While I am all for trimming, SPECIFICO has made some really good points above. This discussion should be closed and a willing editor should propose something specific. A consensus to trim is a consensus I could do without. The long-term implications of such a consensus will, in my mind, inevitably lead to new, article-worthy content that only marginally adds to the prosesize being shut down per 'consensus to trim'. (Prosesize is the issue, not byte size; I'm tired of do not trim !votes above using some form of this isn't 2002, we ain't using dial-up no more, mobile data is much faster than it was, etc. That's not the point of splitting the article.) Cessaune [talk] 04:38, 9 September 2023 (UTC)Reply[reply]

Ineligible for public office[edit]

If the article sees fit to mention that he declared he wants to run for President again in 2024, it should definitely also clarify that it would currently be unconstitutional (by the 14th Amendment, section 3) for him to actually appear on ballots or hold office, without getting amnesty from 2/3 of Congress. Source: Lynn Ami (talk) 05:02, 4 September 2023 (UTC)Reply[reply]

Alright. Time for some late night analyzation.
Fourteenth Amendment, Section Three:

No person shall be a Senator or Representative in Congress, or elector of President and Vice President, or hold any office, civil or military, under the United States, or under any State, who, having previously taken an oath, as a member of Congress, or as an officer of the United States, or as a member of any State legislature, or as an executive or judicial officer of any State, to support the Constitution of the United States, shall have engaged in insurrection or rebellion against the same, or given aid or comfort to the enemies thereof. But Congress may by a vote of two-thirds of each House, remove such disability.

This was created in response to certain states' unconstitutional attempt to secede from the union, Civil War stuff, yada yada not important to Trump.
The paper goes on to assert that this section of the Amendment would effectively bar Trump from holding office (unless two-thirds of each House votes otherwise, as prescribed in the Amendment), due to their opinion that the specific series of events leading up to and culminating in the January 6, 2021 attack [qualify] as an insurrection within the meaning of Section Three. Some of those reasons are, quote:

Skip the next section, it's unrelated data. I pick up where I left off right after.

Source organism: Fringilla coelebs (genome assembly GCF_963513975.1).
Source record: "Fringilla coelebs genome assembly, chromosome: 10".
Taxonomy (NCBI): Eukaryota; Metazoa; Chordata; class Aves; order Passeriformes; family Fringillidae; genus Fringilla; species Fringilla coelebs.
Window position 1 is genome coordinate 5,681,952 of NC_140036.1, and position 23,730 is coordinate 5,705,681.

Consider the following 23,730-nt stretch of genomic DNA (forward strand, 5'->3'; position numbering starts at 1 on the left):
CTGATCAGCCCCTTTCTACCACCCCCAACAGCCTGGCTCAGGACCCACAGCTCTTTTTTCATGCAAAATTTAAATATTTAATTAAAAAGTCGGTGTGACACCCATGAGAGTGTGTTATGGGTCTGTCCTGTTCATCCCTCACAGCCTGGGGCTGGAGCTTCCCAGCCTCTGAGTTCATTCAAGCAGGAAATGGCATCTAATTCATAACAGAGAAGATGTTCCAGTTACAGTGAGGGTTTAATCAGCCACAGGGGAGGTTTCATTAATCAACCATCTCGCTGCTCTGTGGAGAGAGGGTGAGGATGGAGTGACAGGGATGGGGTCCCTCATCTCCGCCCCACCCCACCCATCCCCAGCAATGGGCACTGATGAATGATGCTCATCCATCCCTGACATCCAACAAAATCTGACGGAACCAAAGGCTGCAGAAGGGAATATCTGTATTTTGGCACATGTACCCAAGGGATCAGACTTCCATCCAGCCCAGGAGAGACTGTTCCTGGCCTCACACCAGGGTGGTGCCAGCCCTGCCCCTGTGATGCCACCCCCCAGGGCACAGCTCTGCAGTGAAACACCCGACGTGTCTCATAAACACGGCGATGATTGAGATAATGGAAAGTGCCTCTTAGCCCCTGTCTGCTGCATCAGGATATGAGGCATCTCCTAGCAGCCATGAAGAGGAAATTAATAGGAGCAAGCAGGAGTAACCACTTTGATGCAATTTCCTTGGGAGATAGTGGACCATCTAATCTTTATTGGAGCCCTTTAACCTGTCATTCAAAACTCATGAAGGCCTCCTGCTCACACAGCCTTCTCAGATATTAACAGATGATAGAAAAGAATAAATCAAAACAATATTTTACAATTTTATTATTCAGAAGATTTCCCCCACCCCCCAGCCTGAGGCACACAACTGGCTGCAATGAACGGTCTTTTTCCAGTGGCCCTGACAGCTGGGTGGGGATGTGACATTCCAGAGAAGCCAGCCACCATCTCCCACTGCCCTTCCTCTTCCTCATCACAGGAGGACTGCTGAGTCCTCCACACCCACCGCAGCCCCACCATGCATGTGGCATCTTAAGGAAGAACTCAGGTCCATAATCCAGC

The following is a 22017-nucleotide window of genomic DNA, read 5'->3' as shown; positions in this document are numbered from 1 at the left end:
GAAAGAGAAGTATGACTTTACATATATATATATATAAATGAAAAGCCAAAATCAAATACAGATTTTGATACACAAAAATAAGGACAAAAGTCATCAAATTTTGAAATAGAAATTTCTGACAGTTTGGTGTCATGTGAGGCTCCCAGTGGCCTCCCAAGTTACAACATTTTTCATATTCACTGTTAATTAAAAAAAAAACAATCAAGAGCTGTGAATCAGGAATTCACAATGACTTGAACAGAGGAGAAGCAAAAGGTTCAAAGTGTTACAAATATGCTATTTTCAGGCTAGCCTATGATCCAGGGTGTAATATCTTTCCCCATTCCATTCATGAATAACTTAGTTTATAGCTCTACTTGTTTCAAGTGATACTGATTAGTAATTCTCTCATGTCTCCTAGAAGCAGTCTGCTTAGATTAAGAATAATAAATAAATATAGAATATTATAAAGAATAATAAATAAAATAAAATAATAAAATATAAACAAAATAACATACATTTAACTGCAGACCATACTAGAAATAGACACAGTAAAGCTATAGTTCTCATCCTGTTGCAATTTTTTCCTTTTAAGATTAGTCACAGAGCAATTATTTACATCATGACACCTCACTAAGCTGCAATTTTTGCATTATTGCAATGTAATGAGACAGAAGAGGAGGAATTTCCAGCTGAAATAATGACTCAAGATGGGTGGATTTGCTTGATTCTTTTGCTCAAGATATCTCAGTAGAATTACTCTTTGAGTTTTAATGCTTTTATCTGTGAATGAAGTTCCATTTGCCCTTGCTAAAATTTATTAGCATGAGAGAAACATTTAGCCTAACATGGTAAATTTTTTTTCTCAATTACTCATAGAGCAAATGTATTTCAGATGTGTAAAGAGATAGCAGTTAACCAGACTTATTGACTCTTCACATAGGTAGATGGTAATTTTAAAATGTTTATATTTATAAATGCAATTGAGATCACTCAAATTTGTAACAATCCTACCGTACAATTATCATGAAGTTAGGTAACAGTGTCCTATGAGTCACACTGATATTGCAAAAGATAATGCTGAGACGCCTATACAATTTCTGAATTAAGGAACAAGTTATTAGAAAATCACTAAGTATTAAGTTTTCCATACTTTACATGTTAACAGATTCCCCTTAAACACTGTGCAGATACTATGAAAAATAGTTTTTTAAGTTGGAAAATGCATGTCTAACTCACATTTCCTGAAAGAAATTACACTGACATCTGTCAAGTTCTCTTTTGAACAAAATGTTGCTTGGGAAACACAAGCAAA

• the dishonest attempts to set aside valid state election results with false claims of voter fraud
  • the attempted subversion of the constitutional processes for states’ selection of electors for President and Vice President
  • the efforts to have the Vice President unconstitutionally claim a power to refuse to count electoral votes certified and submitted by several states
  • the efforts of Members of Congress to reject votes lawfully cast by electors
  • the fomenting and incitement of a mob that attempted to forcibly prevent Congress’s and the Vice President’s counting of such lawfully cast votes, culminating in a violent and deadly assault on the Capitol (and Congress and the Vice President)
Again, important to note that this is opinion (it seems to us to be quite clear, [i]n our view, etc.)
They do note that the exact meaning/denotation of insurrection or rebellion may have shifted a bit since the Amendment went into effect:

We acknowledge that applying the term “rebellion” to the events of 2020-2021 goes beyond the Civil War era dictionaries. The attempt to overturn the 2020 election was neither an “open and avowed renunciation of the authority of the government,” as Webster would have it, nor (outside of the insurrection of January 6) “the taking up of arms” or “forcible opposition” as Bouvier would have it. It is not a perfect fit.

However, they then describe theoretical situations which, despite not strictly falling under the 1868 meanings, would surely be labeled 'insurrections' or 'rebellions' (bloodless coup, self-coup, etc).
Next, they analyze the question of who does this amendment apply to?

Who all, by virtue of their personal, voluntary conduct, can be said to have “engaged in” insurrection or rebellion in connection with the efforts to overthrow the result of the presidential election of 2020 and unlawfully maintain Donald Trump in office as President of the United States? Who, while perhaps not a direct or indirect participant in insurrectionary or rebellious conduct, provided “aid or comfort” to those who did?

They talk about a few common defenses and their lack of validity, quote:
  • it is no defense that an individual might claim that his or her conduct does not constitute having engaged in or supported “insurrection” or “rebellion” because the election was in fact stolen—that is, that Trump in fact won the election— making it legitimate to “stop the steal.”
It is a fact that Joe Biden won and Donald Trump lost, which is the crux of their argument.
  • it likewise is no defense that an individual believed (even if mistakenly) that the election had in fact been stolen, or believed that their insurrectionary conduct was somehow lawful.
According to them, insurrectionary behavior is unlawful regardless of the context.
They then go on to state that In our view, on the basis of the public record, former President Donald J. Trump is constitutionally disqualified from again being President (or holding any other covered office) because of his role in the attempted overthrow of the 2020 election and the events leading to the January 6 attack.
They go into detail about what specifically it was that Trump did that would disqualify him from running for office in their view, quote:
  • Leading up to January 6, Trump repeatedly solicited, suborned, and pressured Vice President Mike Pence to prevent the counting of the electoral votes in favor of President-elect Biden
  • Trump assembled a large crowd to march on the Capitol and intimidate Congress and the Vice President into complying with his wishes and thereby prevent the official counting of the votes of electors confirming Trump’s defeat